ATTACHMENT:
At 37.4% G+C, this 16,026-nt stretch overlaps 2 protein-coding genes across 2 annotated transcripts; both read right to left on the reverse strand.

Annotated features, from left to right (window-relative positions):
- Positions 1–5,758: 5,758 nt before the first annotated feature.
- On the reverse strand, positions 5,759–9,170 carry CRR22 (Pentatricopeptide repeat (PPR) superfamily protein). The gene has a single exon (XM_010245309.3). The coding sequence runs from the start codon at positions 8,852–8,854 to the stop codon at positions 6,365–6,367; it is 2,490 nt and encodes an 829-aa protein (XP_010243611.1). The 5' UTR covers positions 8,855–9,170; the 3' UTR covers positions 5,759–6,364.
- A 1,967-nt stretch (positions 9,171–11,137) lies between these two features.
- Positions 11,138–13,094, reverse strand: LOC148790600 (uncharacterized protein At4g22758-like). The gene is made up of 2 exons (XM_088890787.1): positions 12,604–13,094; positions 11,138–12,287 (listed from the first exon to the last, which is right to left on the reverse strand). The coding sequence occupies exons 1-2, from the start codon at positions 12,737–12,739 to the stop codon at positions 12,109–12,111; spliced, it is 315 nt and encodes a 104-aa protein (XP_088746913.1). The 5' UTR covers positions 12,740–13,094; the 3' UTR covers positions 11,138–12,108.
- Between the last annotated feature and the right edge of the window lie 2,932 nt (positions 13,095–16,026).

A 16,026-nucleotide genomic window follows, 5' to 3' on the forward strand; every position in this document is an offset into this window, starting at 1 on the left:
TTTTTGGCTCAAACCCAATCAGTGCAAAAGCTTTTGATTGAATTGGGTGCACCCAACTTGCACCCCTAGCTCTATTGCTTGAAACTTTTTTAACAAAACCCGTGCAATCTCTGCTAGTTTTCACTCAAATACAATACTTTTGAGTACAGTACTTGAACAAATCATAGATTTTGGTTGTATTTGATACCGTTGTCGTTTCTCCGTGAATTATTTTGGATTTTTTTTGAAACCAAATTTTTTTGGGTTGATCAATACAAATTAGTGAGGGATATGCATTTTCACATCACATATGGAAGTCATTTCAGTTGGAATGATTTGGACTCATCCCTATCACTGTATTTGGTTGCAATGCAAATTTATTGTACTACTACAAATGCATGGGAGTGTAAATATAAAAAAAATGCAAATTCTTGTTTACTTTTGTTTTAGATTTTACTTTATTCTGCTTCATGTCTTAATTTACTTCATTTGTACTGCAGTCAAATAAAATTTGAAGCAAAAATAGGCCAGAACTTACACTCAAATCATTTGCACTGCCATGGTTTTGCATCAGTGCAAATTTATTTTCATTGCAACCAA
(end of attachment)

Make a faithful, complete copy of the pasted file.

At 37.4% G+C, this 16,026-nt stretch overlaps 2 protein-coding genes across 2 annotated transcripts; both read right to left on the reverse strand.

Annotated features, from left to right (window-relative positions):
- Positions 1–5,758: 5,758 nt before the first annotated feature.
- On the reverse strand, positions 5,759–9,170 carry CRR22 (Pentatricopeptide repeat (PPR) superfamily protein). The gene has a single exon (XM_010245309.3). The coding sequence runs from the start codon at positions 8,852–8,854 to the stop codon at positions 6,365–6,367; it is 2,490 nt and encodes an 829-aa protein (XP_010243611.1). The 5' UTR covers positions 8,855–9,170; the 3' UTR covers positions 5,759–6,364.
- A 1,967-nt stretch (positions 9,171–11,137) lies between these two features.
- Positions 11,138–13,094, reverse strand: LOC148790600 (uncharacterized protein At4g22758-like). The gene is made up of 2 exons (XM_088890787.1): positions 12,604–13,094; positions 11,138–12,287 (listed from the first exon to the last, which is right to left on the reverse strand). The coding sequence occupies exons 1-2, from the start codon at positions 12,737–12,739 to the stop codon at positions 12,109–12,111; spliced, it is 315 nt and encodes a 104-aa protein (XP_088746913.1). The 5' UTR covers positions 12,740–13,094; the 3' UTR covers positions 11,138–12,108.
- Between the last annotated feature and the right edge of the window lie 2,932 nt (positions 13,095–16,026).

A 16,026-nucleotide genomic window follows, 5' to 3' on the forward strand; every position in this document is an offset into this window, starting at 1 on the left:
TTTTTGGCTCAAACCCAATCAGTGCAAAAGCTTTTGATTGAATTGGGTGCACCCAACTTGCACCCCTAGCTCTATTGCTTGAAACTTTTTTAACAAAACCCGTGCAATCTCTGCTAGTTTTCACTCAAATACAATACTTTTGAGTACAGTACTTGAACAAATCATAGATTTTGGTTGTATTTGATACCGTTGTCGTTTCTCCGTGAATTATTTTGGATTTTTTTTGAAACCAAATTTTTTTGGGTTGATCAATACAAATTAGTGAGGGATATGCATTTTCACATCACATATGGAAGTCATTTCAGTTGGAATGATTTGGACTCATCCCTATCACTGTATTTGGTTGCAATGCAAATTTATTGTACTACTACAAATGCATGGGAGTGTAAATATAAAAAAAATGCAAATTCTTGTTTACTTTTGTTTTAGATTTTACTTTATTCTGCTTCATGTCTTAATTTACTTCATTTGTACTGCAGTCAAATAAAATTTGAAGCAAAAATAGGCCAGAACTTACACTCAAATCATTTGCACTGCCATGGTTTTGCATCAGTGCAAATTTATTTTCATTGCAACCAA